Worried about your family’s diet over the holidays? Don’t fret. You can trick them into eating more healthfully.
Because reaction to food resides as much in our heads as in our mouths, if we believe a food is going to be delicious, we're more likely to enjoy eating it. That's why simply making the name of a food more descriptive or tantalizing can lead us to believe it is tastier.
Knowing how to tease people's taste buds into liking the food you make can be a big deal if you're trying to steer your family away from the holiday cheese ball and toward leaner fare. Imagine getting your family to eat more veggies just because you call them “snappy seasonal carrots.”
There's been some controversy recently over whether parents should deceive their vegetable-hating children by hiding the veggies in foods, but this taste trick is different. You're not pretending the broccoli isn't broccoli. You're conditioning them to like it with a fun word-association game.
This name game is called “confirmation bias," meaning if you say something is juicy, people almost unconsciously turn up their “juicy sensors” when they taste the food. Once these taste sensors are activated, people become pre-programmed to think a dish tastes good.
Same food, different name
It's a strategy that can work with vegetables, main dishes and low-fat desserts.
In research conducted through my Cornell Food and Brand Lab, we offered six different foods to cafeteria diners on different days for six weeks. For example, one day we'd offer simple red beans and rice. Two weeks later, it would reappear on the menu as "Traditional Cajun Red Beans with Rice." One week you could buy the "Succulent Italian Seafood Filet" for $2.90; the next week the generic-sounding seafood filet was available at the same price.
They were the exact same items — the only difference was the addition of one or two descriptive words.
When diners were finished eating they were given a short survey asking them to rate the food. Foods with the fancy descriptive names were rated as more appealing and tastier than the identical foods with the less-enticing labels. The people eating the descriptive foods tended to think the dishes were “fantastic” or “great menu items.”
Consider two pieces of day-old chocolate cake. If one is named “chocolate cake,” and the other is named “Belgian Black Forest Double Chocolate Cake,” people will buy the second. What is especially interesting is that after trying it, people will rate the Belgian cake as tasting better than an identical piece of plain old cake.
Video: Are you a mindless eater? When you positively describe the taste and smell of the food — calling it "tender grilled chicken," for example — or use a nostalgic name that triggers happy associations, such as "grandma's chicken soup," people are more likely to respond favorably to it. In the cafeteria research, simply adding words like traditional, homemade or calling a low-fat dessert "velvety" prompted people to choose it over the same dishes with boring names.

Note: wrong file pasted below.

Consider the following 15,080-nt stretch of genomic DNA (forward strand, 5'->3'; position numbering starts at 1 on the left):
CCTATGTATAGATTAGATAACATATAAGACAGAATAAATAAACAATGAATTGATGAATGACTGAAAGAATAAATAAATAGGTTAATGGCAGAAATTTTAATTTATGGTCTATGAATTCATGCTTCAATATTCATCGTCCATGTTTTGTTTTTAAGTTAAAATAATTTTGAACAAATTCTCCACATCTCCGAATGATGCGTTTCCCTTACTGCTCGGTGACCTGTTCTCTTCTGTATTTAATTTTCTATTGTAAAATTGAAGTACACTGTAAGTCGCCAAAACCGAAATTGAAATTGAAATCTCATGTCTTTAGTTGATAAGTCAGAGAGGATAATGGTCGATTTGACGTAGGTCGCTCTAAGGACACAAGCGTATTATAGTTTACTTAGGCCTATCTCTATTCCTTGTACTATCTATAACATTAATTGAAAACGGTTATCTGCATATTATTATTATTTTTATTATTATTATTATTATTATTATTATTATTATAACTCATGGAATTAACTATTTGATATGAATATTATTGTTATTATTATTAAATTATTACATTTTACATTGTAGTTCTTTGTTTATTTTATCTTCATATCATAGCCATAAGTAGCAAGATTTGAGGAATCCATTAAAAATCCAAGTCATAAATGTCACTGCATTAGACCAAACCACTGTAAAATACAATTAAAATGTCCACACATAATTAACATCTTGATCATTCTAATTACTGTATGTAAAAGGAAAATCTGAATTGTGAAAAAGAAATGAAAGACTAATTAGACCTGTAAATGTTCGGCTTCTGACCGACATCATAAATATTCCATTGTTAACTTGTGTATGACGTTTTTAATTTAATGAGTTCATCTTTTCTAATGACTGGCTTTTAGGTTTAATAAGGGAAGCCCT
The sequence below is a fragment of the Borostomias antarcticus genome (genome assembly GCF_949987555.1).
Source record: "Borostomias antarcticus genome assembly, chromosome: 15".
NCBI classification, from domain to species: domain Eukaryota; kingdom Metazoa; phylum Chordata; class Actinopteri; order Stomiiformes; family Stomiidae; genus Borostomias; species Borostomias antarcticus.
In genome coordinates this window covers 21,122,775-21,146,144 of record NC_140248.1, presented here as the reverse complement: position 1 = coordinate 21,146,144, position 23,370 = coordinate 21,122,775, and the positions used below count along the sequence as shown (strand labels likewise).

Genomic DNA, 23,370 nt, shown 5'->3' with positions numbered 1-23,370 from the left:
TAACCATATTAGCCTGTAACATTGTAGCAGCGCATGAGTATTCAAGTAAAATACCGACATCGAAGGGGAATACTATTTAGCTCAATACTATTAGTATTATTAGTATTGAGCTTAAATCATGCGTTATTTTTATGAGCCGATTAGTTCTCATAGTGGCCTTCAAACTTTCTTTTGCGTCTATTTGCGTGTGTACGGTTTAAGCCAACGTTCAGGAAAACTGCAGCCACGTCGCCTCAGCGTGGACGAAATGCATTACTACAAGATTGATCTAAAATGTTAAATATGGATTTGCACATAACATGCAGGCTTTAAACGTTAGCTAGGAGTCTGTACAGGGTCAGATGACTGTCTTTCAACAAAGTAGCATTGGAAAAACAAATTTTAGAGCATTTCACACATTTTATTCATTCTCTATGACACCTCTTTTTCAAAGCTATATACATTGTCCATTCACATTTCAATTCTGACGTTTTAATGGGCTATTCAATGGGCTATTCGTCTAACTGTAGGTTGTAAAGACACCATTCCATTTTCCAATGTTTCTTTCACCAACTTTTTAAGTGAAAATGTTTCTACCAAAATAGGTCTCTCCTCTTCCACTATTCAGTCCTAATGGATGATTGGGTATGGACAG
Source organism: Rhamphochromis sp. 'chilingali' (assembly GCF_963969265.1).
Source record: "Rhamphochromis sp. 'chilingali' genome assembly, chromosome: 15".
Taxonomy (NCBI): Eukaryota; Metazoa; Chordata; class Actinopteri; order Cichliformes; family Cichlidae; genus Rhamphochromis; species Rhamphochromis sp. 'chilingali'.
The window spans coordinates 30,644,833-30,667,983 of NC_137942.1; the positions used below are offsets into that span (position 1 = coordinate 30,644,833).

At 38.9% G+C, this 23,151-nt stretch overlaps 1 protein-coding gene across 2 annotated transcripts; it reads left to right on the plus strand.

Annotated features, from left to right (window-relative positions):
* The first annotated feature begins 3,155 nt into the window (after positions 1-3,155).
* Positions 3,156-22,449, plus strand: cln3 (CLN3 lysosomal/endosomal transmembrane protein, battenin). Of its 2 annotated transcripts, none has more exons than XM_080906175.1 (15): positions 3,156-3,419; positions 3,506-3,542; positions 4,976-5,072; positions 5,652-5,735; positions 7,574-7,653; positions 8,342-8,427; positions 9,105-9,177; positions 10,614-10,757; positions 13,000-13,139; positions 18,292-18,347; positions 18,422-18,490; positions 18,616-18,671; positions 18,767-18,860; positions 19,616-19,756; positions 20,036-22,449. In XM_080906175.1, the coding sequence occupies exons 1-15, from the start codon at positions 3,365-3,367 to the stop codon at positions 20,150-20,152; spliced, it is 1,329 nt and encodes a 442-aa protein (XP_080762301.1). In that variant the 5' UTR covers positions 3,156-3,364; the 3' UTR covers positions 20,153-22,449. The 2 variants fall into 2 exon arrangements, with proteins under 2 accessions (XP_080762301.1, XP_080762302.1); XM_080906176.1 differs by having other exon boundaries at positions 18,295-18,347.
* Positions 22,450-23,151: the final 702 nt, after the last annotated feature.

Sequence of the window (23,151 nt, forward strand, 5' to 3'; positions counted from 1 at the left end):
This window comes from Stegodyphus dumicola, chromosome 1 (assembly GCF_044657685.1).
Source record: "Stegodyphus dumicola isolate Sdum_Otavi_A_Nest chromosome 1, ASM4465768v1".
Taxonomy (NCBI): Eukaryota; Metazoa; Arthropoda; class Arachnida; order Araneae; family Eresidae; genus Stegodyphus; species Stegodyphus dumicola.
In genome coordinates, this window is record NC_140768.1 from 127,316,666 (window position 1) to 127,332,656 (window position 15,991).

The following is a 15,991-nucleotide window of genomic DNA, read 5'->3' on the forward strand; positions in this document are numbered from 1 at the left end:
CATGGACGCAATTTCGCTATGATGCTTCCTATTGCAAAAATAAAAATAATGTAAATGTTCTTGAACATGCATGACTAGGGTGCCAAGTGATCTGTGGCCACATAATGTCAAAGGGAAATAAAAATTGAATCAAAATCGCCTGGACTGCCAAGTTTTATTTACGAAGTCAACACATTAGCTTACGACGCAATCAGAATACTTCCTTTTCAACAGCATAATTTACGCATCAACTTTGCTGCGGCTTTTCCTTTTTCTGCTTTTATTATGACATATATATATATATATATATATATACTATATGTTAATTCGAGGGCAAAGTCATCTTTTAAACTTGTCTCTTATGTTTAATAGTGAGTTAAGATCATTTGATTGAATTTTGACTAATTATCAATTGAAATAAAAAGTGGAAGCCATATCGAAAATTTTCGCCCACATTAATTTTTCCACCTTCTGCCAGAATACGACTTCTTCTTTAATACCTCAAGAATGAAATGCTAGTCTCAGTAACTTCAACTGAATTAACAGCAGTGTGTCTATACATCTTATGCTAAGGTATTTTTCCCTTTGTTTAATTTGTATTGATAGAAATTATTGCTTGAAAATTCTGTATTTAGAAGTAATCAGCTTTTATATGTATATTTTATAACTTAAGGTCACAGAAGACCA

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So while serving your holiday dinner, don't just plop the green beans on the table. Take a cue from successful high-end restaurant menus and describe them as "succulent, spring-picked green beans." The image enhancement should encourage your family and dinner guests to eat more of them.
And don't worry about a backlash to the veggie hype. Research shows that if the food is reasonably good, it nearly always benefits from an appealing name.
Picking the power peas
It can even work with young children whose vocabularies don't include the word "succulent." Instead, use the child's frame of reference to create a positive mental association.
As part of interviews with hundreds of 3-to-5-year-olds, we found a group of preschoolers who devoured broccoli because they were pretending to be dinosaurs eating a "dinosaur tree." With a different group of children, we let them choose what they wanted from a buffet lunch, but changed the name of the foods each day. When regular peas were renamed "power peas," the number of children who ate them doubled. When we renamed a tomato-based vegetable juice "Rainforest Smoothie," we ran out of it.
Rather than begging or nagging your children to eat their vegetables, come up with some words that make them seem cool or special. Choose phrases or expressions from their favorite bedtime story or TV program. If they're a bit older, telling a story about the recipe might make it seem more enticing.
Using the power of suggestion can be a simple way to get your family to eat better not only during the holidays, but anytime — all you have to do is boost your food vocabulary.
Brian Wansink, Ph.D., author of "Mindless Eating — Why We Eat More Than We Think," is director of the Cornell Food and Brand Lab.
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